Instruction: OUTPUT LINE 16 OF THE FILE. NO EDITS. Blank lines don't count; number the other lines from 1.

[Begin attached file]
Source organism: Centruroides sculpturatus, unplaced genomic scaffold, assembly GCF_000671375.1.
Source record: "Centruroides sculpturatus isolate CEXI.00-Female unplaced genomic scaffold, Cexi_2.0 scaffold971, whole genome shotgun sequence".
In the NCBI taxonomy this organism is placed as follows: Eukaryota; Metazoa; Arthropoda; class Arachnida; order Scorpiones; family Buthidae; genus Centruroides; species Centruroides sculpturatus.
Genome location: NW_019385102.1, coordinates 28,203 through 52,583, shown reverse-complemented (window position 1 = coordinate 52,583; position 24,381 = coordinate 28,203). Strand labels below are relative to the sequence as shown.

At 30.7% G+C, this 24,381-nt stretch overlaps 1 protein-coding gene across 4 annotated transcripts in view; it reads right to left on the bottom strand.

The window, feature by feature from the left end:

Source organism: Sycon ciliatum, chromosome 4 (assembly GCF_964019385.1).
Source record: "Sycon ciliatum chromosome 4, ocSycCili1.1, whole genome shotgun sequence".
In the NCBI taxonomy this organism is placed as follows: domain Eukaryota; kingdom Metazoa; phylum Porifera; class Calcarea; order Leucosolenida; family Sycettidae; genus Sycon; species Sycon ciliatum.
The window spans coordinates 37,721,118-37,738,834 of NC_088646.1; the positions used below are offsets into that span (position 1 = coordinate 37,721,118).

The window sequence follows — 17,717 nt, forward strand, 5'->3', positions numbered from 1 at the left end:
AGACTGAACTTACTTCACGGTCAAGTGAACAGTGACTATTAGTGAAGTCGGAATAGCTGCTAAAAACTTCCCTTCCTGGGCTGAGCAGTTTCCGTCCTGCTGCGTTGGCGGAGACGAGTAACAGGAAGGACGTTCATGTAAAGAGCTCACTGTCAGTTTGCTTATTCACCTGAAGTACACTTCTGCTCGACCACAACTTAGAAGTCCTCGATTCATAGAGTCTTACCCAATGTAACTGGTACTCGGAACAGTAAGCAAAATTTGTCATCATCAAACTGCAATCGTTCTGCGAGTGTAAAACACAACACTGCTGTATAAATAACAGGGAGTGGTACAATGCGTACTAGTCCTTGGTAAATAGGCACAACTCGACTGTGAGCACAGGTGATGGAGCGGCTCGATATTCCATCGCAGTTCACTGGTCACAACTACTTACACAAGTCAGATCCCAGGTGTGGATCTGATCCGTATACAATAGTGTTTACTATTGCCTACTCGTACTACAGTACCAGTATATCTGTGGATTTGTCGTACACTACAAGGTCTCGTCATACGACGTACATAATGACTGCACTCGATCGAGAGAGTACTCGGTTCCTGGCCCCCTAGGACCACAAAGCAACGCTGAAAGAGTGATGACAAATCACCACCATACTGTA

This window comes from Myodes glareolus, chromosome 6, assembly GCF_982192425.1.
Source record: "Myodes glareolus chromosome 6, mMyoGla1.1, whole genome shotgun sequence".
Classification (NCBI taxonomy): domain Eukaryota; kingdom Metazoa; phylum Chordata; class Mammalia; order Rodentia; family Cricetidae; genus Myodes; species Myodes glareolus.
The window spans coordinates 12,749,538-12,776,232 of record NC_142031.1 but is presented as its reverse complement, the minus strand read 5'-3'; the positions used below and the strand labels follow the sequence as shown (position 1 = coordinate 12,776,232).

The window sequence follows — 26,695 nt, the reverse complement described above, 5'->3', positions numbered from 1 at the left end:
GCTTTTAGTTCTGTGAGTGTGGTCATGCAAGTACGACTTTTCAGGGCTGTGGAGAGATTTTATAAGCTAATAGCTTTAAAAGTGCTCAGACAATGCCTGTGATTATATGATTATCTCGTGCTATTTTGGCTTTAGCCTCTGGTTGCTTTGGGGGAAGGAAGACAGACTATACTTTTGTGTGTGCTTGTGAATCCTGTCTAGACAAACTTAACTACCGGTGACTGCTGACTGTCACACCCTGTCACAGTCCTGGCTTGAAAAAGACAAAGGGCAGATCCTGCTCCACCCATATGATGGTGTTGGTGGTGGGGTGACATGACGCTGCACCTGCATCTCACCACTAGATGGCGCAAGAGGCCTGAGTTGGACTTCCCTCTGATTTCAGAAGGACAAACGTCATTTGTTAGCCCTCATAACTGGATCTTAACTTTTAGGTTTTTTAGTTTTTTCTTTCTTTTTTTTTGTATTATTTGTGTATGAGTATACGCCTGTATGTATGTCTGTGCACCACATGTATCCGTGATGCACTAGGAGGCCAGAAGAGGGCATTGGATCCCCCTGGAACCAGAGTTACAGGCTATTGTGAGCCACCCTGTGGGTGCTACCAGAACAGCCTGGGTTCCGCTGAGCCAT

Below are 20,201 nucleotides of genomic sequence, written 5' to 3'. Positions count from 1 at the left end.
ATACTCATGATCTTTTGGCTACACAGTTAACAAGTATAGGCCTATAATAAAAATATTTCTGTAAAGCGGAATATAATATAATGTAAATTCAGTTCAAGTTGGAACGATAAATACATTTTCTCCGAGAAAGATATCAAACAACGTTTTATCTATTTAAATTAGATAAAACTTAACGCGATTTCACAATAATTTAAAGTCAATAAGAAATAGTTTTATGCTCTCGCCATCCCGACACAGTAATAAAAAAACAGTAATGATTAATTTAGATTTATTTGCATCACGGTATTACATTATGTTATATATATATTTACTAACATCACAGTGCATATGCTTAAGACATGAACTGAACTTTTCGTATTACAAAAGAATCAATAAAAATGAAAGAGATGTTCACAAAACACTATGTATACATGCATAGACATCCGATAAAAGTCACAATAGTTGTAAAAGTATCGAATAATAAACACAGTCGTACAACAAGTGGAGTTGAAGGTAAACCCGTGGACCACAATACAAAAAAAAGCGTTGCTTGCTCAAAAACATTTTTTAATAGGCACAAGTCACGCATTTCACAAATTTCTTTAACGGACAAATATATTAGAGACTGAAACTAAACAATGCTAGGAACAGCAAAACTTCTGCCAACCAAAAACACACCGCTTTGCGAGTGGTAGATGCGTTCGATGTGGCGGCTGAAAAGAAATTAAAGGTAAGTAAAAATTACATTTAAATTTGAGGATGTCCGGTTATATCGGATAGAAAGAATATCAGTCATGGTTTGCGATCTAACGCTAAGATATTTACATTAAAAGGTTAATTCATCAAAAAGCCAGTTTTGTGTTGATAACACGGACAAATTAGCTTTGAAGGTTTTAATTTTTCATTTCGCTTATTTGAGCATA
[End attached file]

The window spans coordinates 12,749,538-12,776,232 of record NC_142031.1 but is presented as its reverse complement, the minus strand read 5'-3'; the positions used below and the strand labels follow the sequence as shown (position 1 = coordinate 12,776,232).